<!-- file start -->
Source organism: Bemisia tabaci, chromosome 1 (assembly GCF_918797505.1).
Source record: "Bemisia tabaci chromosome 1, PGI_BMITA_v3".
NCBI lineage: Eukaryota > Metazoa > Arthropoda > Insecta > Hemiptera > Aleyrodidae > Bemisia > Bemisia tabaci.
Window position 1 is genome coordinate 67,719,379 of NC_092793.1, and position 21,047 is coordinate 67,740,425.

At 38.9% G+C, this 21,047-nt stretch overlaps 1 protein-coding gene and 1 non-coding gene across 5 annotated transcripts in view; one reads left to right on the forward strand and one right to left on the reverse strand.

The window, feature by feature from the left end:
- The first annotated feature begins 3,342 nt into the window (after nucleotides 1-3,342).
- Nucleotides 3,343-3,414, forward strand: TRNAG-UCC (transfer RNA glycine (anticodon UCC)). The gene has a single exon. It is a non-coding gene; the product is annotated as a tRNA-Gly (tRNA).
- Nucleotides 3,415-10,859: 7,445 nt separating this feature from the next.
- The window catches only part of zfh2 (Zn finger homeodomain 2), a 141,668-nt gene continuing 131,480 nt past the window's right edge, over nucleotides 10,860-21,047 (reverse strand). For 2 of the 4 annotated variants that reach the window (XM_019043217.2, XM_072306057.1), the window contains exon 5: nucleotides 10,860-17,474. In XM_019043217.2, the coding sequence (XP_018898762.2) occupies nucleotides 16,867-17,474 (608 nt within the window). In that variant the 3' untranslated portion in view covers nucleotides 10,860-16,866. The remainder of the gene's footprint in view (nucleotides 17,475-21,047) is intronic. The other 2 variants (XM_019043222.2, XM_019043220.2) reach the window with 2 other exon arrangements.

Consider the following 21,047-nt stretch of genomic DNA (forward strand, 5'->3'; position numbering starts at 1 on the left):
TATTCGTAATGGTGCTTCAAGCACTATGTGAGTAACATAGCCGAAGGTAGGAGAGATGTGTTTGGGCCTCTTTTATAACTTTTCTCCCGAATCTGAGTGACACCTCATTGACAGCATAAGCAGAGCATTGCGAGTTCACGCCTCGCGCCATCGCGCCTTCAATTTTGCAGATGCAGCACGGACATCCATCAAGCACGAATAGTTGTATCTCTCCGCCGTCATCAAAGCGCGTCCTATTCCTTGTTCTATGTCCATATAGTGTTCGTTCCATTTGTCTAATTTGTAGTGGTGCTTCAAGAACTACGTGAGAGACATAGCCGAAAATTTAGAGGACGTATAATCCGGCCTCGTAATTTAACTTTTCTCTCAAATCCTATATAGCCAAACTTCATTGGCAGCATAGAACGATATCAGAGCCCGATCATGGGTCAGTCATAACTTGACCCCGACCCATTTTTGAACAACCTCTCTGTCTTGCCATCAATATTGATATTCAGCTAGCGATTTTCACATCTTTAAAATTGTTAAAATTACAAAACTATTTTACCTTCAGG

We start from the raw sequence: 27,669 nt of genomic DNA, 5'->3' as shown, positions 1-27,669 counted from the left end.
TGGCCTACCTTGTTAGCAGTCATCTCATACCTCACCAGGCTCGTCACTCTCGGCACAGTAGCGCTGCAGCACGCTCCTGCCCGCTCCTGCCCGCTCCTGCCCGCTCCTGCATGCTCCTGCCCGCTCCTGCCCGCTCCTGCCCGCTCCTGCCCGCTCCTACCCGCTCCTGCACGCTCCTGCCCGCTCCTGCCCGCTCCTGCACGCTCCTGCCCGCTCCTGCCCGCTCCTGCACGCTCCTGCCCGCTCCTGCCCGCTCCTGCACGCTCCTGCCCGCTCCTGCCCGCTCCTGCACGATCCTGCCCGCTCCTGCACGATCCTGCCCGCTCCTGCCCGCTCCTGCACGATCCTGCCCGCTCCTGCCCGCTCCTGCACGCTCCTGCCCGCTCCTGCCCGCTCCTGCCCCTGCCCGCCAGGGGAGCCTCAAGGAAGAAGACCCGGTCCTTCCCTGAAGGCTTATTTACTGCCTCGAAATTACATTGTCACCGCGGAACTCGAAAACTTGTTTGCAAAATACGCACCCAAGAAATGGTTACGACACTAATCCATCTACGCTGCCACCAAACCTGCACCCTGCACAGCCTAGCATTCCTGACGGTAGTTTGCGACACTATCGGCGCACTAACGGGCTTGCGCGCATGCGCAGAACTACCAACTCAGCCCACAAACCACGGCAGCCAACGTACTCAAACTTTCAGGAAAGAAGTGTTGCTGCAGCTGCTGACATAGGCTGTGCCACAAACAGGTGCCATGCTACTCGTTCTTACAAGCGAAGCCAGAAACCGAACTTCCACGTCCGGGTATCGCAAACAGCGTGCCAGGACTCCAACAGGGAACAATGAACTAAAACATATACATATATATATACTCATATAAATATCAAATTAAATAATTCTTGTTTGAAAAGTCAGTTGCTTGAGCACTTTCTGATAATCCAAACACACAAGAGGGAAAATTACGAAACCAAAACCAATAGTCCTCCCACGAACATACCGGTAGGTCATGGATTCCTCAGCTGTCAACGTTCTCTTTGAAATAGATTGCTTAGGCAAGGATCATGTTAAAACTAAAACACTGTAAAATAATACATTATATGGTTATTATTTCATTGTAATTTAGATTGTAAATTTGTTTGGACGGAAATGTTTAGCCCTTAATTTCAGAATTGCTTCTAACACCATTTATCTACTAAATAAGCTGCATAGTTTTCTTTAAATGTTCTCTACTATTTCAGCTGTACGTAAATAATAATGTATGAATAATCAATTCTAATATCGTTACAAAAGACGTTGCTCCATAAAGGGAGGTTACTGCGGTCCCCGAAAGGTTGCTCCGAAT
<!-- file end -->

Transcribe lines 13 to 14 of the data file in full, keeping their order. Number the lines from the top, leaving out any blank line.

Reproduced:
We start from the raw sequence: 27,669 nt of genomic DNA, 5'->3' as shown, positions 1-27,669 counted from the left end.
TGGCCTACCTTGTTAGCAGTCATCTCATACCTCACCAGGCTCGTCACTCTCGGCACAGTAGCGCTGCAGCACGCTCCTGCCCGCTCCTGCCCGCTCCTGCCCGCTCCTGCATGCTCCTGCCCGCTCCTGCCCGCTCCTGCCCGCTCCTGCCCGCTCCTACCCGCTCCTGCACGCTCCTGCCCGCTCCTGCCCGCTCCTGCACGCTCCTGCCCGCTCCTGCCCGCTCCTGCACGCTCCTGCCCGCTCCTGCCCGCTCCTGCACGCTCCTGCCCGCTCCTGCCCGCTCCTGCACGATCCTGCCCGCTCCTGCACGATCCTGCCCGCTCCTGCCCGCTCCTGCACGATCCTGCCCGCTCCTGCCCGCTCCTGCACGCTCCTGCCCGCTCCTGCCCGCTCCTGCCCCTGCCCGCCAGGGGAGCCTCAAGGAAGAAGACCCGGTCCTTCCCTGAAGGCTTATTTACTGCCTCGAAATTACATTGTCACCGCGGAACTCGAAAACTTGTTTGCAAAATACGCACCCAAGAAATGGTTACGACACTAATCCATCTACGCTGCCACCAAACCTGCACCCTGCACAGCCTAGCATTCCTGACGGTAGTTTGCGACACTATCGGCGCACTAACGGGCTTGCGCGCATGCGCAGAACTACCAACTCAGCCCACAAACCACGGCAGCCAACGTACTCAAACTTTCAGGAAAGAAGTGTTGCTGCAGCTGCTGACATAGGCTGTGCCACAAACAGGTGCCATGCTACTCGTTCTTACAAGCGAAGCCAGAAACCGAACTTCCACGTCCGGGTATCGCAAACAGCGTGCCAGGACTCCAACAGGGAACAATGAACTAAAACATATACATATATATATACTCATATAAATATCAAATTAAATAATTCTTGTTTGAAAAGTCAGTTGCTTGAGCACTTTCTGATAATCCAAACACACAAGAGGGAAAATTACGAAACCAAAACCAATAGTCCTCCCACGAACATACCGGTAGGTCATGGATTCCTCAGCTGTCAACGTTCTCTTTGAAATAGATTGCTTAGGCAAGGATCATGTTAAAACTAAAACACTGTAAAATAATACATTATATGGTTATTATTTCATTGTAATTTAGATTGTAAATTTGTTTGGACGGAAATGTTTAGCCCTTAATTTCAGAATTGCTTCTAACACCATTTATCTACTAAATAAGCTGCATAGTTTTCTTTAAATGTTCTCTACTATTTCAGCTGTACGTAAATAATAATGTATGAATAATCAATTCTAATATCGTTACAAAAGACGTTGCTCCATAAAGGGAGGTTACTGCGGTCCCCGAAAGGTTGCTCCGAAT